How Running Triathlons Sharpened My Skills for Running a Business
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Three years ago, I found myself overweight and out of shape, like a lot of busy people in their mid-50s.
I had to make a bold change, and since I’d always been athletic, I knew I had it in me. Plus, when it comes to the skills for running a business and those applied in life, I like big challenges and the elation that comes with reaching a goal.
I picked the triathlon. Relatively few people participate in the swim-bike-run events, and fewer take it up late in life. But I live in San Diego, the birthplace of the sport, and it must’ve rubbed off on me.
And I learned that running a business is an awful lot like competing in a triathlon. Think about it – maybe you’ve had a similar experience with a hobby. As the leader of your business, you’re constantly striving to beat your competitors. To do so, you must train, develop skills and demonstrate endurance to reach a series of milestones.
As I began training, I saw that the three parts of a triathlon are like three skills for running a business: communicating, executing and optimizing your plans. To win on the course or in business, you have to do them all well, and see how they complement each other.
Swimming = Communicating
Swimming makes up just about 10 percent of the event, but it’s the first portion, and it sets the tone for the rest of your race. It also takes concentrated effort physically and mentally.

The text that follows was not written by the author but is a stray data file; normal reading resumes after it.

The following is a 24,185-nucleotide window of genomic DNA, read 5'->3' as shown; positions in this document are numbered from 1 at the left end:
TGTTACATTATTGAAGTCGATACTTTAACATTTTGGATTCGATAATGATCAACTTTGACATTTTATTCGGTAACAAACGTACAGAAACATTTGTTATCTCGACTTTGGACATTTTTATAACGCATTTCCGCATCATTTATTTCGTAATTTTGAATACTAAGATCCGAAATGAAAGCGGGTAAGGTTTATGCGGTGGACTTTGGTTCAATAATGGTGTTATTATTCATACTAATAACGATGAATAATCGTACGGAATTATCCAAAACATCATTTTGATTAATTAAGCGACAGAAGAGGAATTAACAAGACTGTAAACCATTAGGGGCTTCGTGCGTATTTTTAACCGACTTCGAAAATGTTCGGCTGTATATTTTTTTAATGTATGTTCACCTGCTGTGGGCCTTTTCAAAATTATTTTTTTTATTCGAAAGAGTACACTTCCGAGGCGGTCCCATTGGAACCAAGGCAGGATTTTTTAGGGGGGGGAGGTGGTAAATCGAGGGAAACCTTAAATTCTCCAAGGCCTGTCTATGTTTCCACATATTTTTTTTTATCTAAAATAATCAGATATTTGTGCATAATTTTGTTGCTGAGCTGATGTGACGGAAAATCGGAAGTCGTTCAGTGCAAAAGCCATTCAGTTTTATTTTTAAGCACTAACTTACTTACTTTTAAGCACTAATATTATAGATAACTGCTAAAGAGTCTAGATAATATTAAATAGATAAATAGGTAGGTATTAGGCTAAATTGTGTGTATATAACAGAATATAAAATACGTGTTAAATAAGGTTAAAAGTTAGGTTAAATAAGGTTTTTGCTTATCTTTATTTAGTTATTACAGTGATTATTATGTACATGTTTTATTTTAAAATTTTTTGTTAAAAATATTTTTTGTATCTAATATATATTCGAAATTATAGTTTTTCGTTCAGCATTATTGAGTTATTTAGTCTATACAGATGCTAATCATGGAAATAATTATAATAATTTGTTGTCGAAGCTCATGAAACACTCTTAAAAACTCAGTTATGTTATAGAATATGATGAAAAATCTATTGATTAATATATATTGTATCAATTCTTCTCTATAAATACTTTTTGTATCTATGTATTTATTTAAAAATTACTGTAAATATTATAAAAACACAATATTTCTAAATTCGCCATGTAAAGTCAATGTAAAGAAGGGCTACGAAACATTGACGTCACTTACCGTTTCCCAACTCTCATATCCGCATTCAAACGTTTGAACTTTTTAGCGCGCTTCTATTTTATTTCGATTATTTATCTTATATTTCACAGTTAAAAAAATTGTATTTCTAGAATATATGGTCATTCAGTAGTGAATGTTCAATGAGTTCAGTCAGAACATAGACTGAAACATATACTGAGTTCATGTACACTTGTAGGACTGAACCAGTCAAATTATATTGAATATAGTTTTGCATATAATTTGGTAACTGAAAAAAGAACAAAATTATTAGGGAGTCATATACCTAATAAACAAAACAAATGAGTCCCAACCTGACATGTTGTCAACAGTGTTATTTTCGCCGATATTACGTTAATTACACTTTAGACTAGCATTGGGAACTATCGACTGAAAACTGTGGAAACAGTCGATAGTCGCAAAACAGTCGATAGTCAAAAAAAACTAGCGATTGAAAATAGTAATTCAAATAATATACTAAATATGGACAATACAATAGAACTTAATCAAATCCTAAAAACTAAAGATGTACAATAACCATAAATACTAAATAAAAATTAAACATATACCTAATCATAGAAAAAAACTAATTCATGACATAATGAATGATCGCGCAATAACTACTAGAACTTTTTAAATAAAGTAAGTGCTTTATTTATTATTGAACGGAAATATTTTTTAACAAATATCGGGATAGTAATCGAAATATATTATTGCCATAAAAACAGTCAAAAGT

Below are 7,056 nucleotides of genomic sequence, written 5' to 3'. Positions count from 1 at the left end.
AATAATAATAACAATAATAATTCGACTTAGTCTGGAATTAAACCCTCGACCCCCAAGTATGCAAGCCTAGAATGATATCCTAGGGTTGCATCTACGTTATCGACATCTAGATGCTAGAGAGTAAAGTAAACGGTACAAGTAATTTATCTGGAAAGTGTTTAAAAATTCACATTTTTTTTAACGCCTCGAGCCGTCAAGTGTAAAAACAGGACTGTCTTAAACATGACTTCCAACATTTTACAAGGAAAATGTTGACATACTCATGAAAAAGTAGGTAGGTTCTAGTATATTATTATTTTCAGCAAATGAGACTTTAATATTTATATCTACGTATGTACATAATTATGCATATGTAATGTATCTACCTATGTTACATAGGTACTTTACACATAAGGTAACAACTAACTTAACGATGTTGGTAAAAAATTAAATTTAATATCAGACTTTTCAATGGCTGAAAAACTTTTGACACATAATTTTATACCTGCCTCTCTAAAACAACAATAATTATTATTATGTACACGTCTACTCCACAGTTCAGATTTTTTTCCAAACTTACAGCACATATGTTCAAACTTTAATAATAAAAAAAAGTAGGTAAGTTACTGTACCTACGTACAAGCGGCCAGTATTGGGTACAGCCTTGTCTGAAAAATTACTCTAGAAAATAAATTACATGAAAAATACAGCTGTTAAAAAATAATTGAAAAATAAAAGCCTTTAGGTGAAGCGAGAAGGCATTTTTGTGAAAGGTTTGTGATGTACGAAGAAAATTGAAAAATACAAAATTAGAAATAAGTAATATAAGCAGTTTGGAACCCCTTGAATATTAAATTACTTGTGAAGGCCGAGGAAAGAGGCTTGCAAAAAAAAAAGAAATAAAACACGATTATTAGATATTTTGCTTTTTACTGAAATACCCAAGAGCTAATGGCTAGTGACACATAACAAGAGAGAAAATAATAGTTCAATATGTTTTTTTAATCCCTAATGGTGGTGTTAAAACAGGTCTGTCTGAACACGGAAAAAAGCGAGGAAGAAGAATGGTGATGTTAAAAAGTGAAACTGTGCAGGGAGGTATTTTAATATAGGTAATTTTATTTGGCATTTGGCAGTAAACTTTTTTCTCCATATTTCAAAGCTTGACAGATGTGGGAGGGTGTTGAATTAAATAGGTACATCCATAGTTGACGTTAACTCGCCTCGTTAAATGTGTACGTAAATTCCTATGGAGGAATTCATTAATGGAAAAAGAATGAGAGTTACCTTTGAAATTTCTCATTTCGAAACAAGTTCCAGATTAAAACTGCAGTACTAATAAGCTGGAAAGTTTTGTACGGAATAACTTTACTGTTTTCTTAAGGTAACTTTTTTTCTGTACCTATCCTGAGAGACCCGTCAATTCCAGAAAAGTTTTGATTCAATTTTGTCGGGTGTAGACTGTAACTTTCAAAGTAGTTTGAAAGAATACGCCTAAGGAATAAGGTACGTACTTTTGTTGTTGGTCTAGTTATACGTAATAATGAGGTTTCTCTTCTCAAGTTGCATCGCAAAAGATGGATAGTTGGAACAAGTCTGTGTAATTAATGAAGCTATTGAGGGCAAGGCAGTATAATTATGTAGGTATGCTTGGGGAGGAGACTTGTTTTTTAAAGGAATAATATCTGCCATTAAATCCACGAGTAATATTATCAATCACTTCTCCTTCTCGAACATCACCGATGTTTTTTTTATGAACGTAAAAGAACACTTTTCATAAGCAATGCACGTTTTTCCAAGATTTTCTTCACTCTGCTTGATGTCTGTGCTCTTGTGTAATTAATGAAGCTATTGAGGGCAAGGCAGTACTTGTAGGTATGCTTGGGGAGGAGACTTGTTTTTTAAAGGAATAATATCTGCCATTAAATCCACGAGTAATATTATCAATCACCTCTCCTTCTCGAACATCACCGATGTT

Similarly, in business, establishing and maintaining the necessary lines of communication can take less time than other initiatives, but it requires extreme focus. After all, one of the most important skills for running a business is the ability to express yourself clearly.
It’s important to improve your technical proficiency. Just like swimmers must perfect their strokes, business owners must streamline communications, provide updates at a regular cadence and include mechanisms for feedback from employees, customers and other stakeholders.
Biking = Executing
Biking takes up to half the total race time, and small improvements can add up to make a major difference in overall finish time.
The same can be said of the execution phase of running a business: Incremental gains in your organization’s efficiency and effectiveness will pay big dividends over the year.
Put in extra effort to complete important projects that have a major impact on your bottom line. You’ll position yourself to gain valuable new insights that will increase your organization’s endurance.
Running = Optimizing
The final leg, running, takes a third of the time but more energy than the biking segment. It’s the make-or-break finale that can have the biggest impact on your results. Blaze through for an impressive finish – or falter and see the poorer results.
Additional endurance training – the way triathletes optimize the power of each stride – is essential.
You can see the similarities in business.
The time you spend optimizing your processes and equipping your team with necessary tools will have the most impact on your bottom line. So, analyze your resources and allocate them efficiently. Ask where you’re falling behind. For example, you might not be applying data in the most optimal way.
Bringing It All Together = Winning the Race
To successfully deliver the desired results, you must devote substantial time and focus to these skills for running a business. As a best practice, evaluate each on a periodic, regular basis, perhaps at the end of each quarter.
Finally, in sports and in business, remember to celebrate a win with your team, each time you hit a milestone.
Today I’m 30 pounds lighter and having the time of my life. There’s still nothing like crossing the finish line – of a race or a business goal. And I remember that elation every time I start a new challenge.